Lone Soldiers in the IDF
If you make Aliyah as a young person the chances are that you will have to serve in the IDF for at least six months. Due to this system, there are always a number of soldiers in the army without any immediate family in Israel, at present there are around 6,300 of them. These are known as ‘Lone Solders’ and it presents the individual with a number of challenges in addition to the regular challenges of army service.
However, the IDF offers a great deal of assistance and extra benefits to lone soldiers to try and make their service as easy as possible. On the most basic level, lone soldiers can be under huge financial strain while serving in the army. Not all soldiers live on base, many of them will travel to the army on a daily basis, and regardless of the nature of an individual’s service, everyone needs a home to go back to.
A lone soldier will receive double the salary of a regular soldier in their unit. The army also offers a fairly substantial rent subsidy and soldiers also receive extra financial help from the Ministry of Immigrate Absorption and the Ministry of Housing and Construction. Furthermore, the army will provide soldiers with basic furniture such as a bed, wardrobe and washing machine.
Another common problem is a simple lack of information about the army, how it works, what is expected and how get the most out of service. In most cases this is made worse due to the language barrier. To help out there is something called the Lone Soldier Centre where a number of trained volunteers are on hand to give advice right from the start of the draft process.
Beyond the practicalities, a real issue is loneliness and homesickness. The vast majority of soldiers will return home at weekends to their friends and families. They have support networks in place and don’t have to worry about bills, food, laundry and so on. A lone soldier will often be returning to an empty apartment, without any food in it and have just a couple of days to do their laundry, pay their bills and relax. In fact, the loneliness can even extend to time on base as quite often immigrant soldiers will be serving with people considerably younger than them, who are at a different stage of life and of course speak a different language. In some ways this is the hardest problem for the army to deal with. To try and help the Lone Soldier Centre organises community events such as film nights, pub nights, Shabbat meals and so on. This way, lone soldiers are able to build up a network of people in a similar position and help each other out.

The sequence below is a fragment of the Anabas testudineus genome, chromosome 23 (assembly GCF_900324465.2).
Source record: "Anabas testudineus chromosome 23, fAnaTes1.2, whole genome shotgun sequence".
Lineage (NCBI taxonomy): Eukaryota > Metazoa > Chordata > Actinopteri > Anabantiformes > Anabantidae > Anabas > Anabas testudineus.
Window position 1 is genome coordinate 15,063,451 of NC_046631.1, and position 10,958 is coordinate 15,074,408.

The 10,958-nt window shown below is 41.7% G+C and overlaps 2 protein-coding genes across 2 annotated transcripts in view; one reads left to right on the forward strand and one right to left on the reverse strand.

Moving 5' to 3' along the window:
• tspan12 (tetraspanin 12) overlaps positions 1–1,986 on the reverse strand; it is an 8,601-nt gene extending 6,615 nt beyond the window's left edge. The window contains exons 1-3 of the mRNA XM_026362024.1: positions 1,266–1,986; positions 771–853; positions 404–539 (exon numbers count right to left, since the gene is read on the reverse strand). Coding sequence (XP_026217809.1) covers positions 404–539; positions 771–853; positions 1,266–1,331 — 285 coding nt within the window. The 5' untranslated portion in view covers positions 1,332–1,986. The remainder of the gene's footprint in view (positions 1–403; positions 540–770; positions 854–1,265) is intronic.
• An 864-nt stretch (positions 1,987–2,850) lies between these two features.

Despite all of the difficulties outlined above, serving as a lone soldier can be a hugely rewarding experience and there is no doubt that it is worthwhile. While on your gap year you will have the option to do the Marva program. This is just eight weeks of army life and you will have a great deal of support, but it will give you a glimpse into the difficulties that thousands face on a daily basis.